10 Ways to Deal With Imposter Syndrome

I was scrolling through Instagram the other day and saw a post on the Goal Digger Podcast Instagram that was just so accurate I couldn't help but reshare it. It was about the life of an entrepreneur, and it goes a little something like this:

  1. This is awesome!
  2. This is hard.
  3. This sucks.
  4. I suck.
  5. This is okay.
  6. This rocks!
  7. I'm awesome!

Being a creative entrepreneur isn't easy, that's for sure! While this post made me laugh, I started thinking about what stages 2-4 represent—imposter syndrome.

Ah, yes…good ol' imposter syndrome. If you've been a freelancer or blogger for a while, there's a good chance you've heard this phrase before. Heck, you've probably experienced it a time or two.

As freelancers and creative entrepreneurs, it's likely we'll all go through phases where we don't feel good enough. Whether we get caught up in comparing ourselves to others in our industry or we're experiencing a dip in business, imposter syndrome can add a huge strain on your emotional state.

Those that experience imposter syndrome are constantly doubting themselves and feeling like they're in over their heads. The worst part is you can feel on top of the world and like you've got it all figured out one minute, but all it takes is one wrong move to make you feel like you're in over your head.

The (relatively) good news? Pretty much every entrepreneur feels it at some point. Chances are those people you're comparing yourself to have felt it, too. The truth is, no one is immune to imposter syndrome. Here's how to deal with it when imposter syndrome strikes.

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1. Let Yourself Feel It

The first step to dealing with imposter syndrome is to accept it. Sure it sounds a little cheesy, but acknowledging it is the only way to overcome it. So, let yourself feel it. Wallow in it for a few minutes if you need to, but then it's time to deal with it so you can move on.

2. Identify Why You Feel Like an Imposter

Once you've acknowledged what you're feeling, figure out the cause. Identifying what's making you feel insecure will help you determine if you're being too hard on yourself. Once you know why you feel the way you do, you can take steps to overcome the feeling of imposter syndrome.

Did you make a mistake on a project? What happened and how can you fix it in the future? Own up to your mistake and try to move on.

Did what your client was saying totally go over your head? It happens! As an extension of their business, you're probably never going to know everything that goes on within it. So, don't be afraid to ask questions. Your client will appreciate your taking the time to clarify rather than guessing through the whole project. When all else fails, Google!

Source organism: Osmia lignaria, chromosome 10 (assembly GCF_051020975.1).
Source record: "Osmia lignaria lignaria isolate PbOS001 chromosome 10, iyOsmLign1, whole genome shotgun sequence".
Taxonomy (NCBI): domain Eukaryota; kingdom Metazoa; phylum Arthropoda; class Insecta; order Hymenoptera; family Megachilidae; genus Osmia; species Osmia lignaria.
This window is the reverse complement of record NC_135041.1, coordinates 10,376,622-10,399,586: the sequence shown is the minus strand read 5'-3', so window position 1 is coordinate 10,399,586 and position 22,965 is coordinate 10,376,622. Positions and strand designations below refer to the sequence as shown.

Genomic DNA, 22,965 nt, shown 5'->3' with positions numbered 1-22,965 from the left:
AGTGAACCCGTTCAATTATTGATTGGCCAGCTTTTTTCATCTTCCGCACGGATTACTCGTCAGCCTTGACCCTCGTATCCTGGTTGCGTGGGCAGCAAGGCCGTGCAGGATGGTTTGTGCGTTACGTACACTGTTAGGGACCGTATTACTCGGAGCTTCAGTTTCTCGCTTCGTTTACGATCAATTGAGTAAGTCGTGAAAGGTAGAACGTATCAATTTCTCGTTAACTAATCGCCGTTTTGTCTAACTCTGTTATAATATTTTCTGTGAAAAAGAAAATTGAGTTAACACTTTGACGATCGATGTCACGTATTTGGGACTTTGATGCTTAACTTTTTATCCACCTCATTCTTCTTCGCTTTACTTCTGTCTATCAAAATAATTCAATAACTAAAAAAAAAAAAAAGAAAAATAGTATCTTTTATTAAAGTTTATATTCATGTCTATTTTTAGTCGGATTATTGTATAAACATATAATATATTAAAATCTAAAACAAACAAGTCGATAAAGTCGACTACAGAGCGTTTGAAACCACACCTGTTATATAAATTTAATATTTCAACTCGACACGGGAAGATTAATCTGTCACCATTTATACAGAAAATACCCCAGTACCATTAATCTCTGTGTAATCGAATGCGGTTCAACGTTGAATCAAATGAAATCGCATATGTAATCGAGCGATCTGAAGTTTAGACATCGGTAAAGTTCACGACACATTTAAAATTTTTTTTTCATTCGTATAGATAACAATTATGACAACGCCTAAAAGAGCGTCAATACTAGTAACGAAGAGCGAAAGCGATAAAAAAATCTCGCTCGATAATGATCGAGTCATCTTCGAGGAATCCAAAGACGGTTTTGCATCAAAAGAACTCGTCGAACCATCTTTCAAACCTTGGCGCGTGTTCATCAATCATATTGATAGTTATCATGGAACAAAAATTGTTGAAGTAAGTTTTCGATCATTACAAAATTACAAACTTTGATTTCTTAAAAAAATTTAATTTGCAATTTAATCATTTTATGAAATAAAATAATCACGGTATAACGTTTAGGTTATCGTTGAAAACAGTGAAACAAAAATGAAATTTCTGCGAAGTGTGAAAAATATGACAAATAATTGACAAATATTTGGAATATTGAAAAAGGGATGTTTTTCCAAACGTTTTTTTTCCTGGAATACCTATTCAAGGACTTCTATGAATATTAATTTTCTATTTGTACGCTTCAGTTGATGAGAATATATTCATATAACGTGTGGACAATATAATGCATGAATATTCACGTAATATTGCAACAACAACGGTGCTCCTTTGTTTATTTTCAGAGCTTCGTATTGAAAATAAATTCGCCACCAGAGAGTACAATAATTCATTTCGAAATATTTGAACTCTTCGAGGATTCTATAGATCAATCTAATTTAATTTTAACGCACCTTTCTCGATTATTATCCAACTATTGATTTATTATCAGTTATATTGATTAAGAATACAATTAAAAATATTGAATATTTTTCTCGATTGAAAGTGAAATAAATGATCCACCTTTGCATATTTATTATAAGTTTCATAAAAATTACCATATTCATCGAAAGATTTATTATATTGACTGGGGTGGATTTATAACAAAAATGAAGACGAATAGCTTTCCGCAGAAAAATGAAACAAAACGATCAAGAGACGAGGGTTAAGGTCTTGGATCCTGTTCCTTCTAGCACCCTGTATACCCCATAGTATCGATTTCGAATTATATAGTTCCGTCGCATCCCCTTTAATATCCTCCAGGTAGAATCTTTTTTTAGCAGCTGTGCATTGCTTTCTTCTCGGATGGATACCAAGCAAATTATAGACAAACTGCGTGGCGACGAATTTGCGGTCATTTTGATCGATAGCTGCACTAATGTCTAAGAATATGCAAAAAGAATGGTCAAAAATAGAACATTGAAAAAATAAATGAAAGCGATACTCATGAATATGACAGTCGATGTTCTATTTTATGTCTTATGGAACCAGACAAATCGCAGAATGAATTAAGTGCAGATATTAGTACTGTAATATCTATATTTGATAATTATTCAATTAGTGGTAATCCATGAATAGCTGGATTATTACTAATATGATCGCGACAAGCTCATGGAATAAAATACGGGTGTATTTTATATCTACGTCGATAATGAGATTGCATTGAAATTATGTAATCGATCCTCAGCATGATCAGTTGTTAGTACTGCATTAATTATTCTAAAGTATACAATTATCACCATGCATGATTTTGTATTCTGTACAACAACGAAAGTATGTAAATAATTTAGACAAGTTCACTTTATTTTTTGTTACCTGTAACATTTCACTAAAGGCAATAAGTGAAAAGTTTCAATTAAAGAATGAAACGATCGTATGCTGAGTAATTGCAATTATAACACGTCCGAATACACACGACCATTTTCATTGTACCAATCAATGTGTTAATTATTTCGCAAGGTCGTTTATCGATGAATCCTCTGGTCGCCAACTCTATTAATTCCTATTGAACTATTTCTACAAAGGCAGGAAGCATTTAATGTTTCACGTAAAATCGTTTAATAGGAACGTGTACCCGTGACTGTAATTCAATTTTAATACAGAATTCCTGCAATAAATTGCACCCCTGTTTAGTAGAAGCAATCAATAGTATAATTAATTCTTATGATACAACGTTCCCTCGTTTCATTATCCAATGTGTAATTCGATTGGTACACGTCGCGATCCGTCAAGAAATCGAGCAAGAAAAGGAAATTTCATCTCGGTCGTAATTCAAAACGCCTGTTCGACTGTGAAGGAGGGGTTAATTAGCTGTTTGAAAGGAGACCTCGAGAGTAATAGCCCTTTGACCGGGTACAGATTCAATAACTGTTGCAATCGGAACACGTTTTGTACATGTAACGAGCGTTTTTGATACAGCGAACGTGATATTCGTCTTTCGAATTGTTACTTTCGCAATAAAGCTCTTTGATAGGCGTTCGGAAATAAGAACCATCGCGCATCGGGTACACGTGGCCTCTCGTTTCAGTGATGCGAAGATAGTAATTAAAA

3. Channel You Inner Wonder Woman

There's an episode of Grey's Anatomy where Dr. Amelia Shepherd is getting ready to perform a difficult surgery and to give herself a much-needed confidence boost, she assumes a superhero pose. You know the one; standing up straight, legs spread wide, chin held high and hands on your hips.

via Seattle Grace

Does it look odd? Yes. Will you feel a little goofy? Absolutely! But, holding a superhero pose for two to five minutes is scientifically proven to boost your confidence, leadership abilities, and authenticity. Seriously, check it out here.

When you're dealing with imposter syndrome, take a few moments to channel your inner Wonder Woman and remember just how awesome you are.

4. Own Your Success

Here's a secret. I keep an email folder called “Cheerleading.” It might sound silly but in that folder, I keep all my emails from clients telling me how happy they were with my work, people who have reached out from my blog, and client testimonials. When imposter syndrome sets in, I look through that folder and it helps to get me out of my funk.

Whether or not you start your own cheerleading folder, remember to own your success. When someone praises you, don't brush it off. Accept it, own it, bask in it!

6. Keep Working

When imposter syndrome strikes, it may be tempting to hide under the covers and avoid all things work for the next several days. Fight through that feeling and keep working. Quitting when you already feel like a failure is only going to make you feel worse than you already do.

6. Practice Gratitude

Take time each morning or at the end of the day to write down a few things you're grateful for. Really think about specific things or moments that made you feel good each day. Appreciating the little things that pepper your life can help to put things into perspective when things start feeling bleak.

7. Stay In Your Lane

One of the leading causes of imposter syndrome is getting too caught up in what the people around you are doing. It's easy to do, but it can be really harmful to your self-esteem. Not falling into the comparison trap may be easier said than done, but you can take steps to limit it. Keep your head down and focus on what you're doing, not what everyone else is doing. You'll not only be happier, but it will help to bring a unique perspective to what you're doing because you won't be tempted to follow what others have done.